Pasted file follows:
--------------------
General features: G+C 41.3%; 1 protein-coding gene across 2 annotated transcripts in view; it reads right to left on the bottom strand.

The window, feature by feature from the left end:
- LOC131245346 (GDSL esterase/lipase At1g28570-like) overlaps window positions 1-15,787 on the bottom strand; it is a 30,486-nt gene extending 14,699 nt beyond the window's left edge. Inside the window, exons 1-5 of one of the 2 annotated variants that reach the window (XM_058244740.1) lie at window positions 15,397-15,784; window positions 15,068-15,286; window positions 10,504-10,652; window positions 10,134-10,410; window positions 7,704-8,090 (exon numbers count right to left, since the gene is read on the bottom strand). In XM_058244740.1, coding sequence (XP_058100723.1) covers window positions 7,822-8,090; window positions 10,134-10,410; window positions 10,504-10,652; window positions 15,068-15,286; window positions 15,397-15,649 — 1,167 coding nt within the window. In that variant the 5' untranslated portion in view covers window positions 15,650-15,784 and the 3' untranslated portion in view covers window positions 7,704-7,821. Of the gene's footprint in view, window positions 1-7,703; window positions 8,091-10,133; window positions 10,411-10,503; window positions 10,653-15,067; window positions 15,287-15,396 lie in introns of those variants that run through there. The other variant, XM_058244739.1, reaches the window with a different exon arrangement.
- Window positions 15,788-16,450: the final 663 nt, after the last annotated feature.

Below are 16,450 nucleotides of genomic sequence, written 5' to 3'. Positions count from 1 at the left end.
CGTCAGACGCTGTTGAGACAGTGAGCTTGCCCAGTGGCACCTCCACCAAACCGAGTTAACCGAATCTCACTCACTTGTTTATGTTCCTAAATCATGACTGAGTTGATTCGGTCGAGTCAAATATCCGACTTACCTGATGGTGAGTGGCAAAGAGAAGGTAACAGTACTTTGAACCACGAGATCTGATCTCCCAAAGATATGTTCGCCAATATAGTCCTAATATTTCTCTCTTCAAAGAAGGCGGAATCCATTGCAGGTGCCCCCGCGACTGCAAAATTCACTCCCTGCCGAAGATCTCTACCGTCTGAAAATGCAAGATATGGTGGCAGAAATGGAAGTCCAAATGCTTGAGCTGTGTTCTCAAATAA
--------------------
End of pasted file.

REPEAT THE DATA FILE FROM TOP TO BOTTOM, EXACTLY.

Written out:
General features: G+C 41.3%; 1 protein-coding gene across 2 annotated transcripts in view; it reads right to left on the bottom strand.

The window, feature by feature from the left end:
- LOC131245346 (GDSL esterase/lipase At1g28570-like) overlaps window positions 1-15,787 on the bottom strand; it is a 30,486-nt gene extending 14,699 nt beyond the window's left edge. Inside the window, exons 1-5 of one of the 2 annotated variants that reach the window (XM_058244740.1) lie at window positions 15,397-15,784; window positions 15,068-15,286; window positions 10,504-10,652; window positions 10,134-10,410; window positions 7,704-8,090 (exon numbers count right to left, since the gene is read on the bottom strand). In XM_058244740.1, coding sequence (XP_058100723.1) covers window positions 7,822-8,090; window positions 10,134-10,410; window positions 10,504-10,652; window positions 15,068-15,286; window positions 15,397-15,649 — 1,167 coding nt within the window. In that variant the 5' untranslated portion in view covers window positions 15,650-15,784 and the 3' untranslated portion in view covers window positions 7,704-7,821. Of the gene's footprint in view, window positions 1-7,703; window positions 8,091-10,133; window positions 10,411-10,503; window positions 10,653-15,067; window positions 15,287-15,396 lie in introns of those variants that run through there. The other variant, XM_058244739.1, reaches the window with a different exon arrangement.
- Window positions 15,788-16,450: the final 663 nt, after the last annotated feature.

Below are 16,450 nucleotides of genomic sequence, written 5' to 3'. Positions count from 1 at the left end.
CGTCAGACGCTGTTGAGACAGTGAGCTTGCCCAGTGGCACCTCCACCAAACCGAGTTAACCGAATCTCACTCACTTGTTTATGTTCCTAAATCATGACTGAGTTGATTCGGTCGAGTCAAATATCCGACTTACCTGATGGTGAGTGGCAAAGAGAAGGTAACAGTACTTTGAACCACGAGATCTGATCTCCCAAAGATATGTTCGCCAATATAGTCCTAATATTTCTCTCTTCAAAGAAGGCGGAATCCATTGCAGGTGCCCCCGCGACTGCAAAATTCACTCCCTGCCGAAGATCTCTACCGTCTGAAAATGCAAGATATGGTGGCAGAAATGGAAGTCCAAATGCTTGAGCTGTGTTCTCAAATAA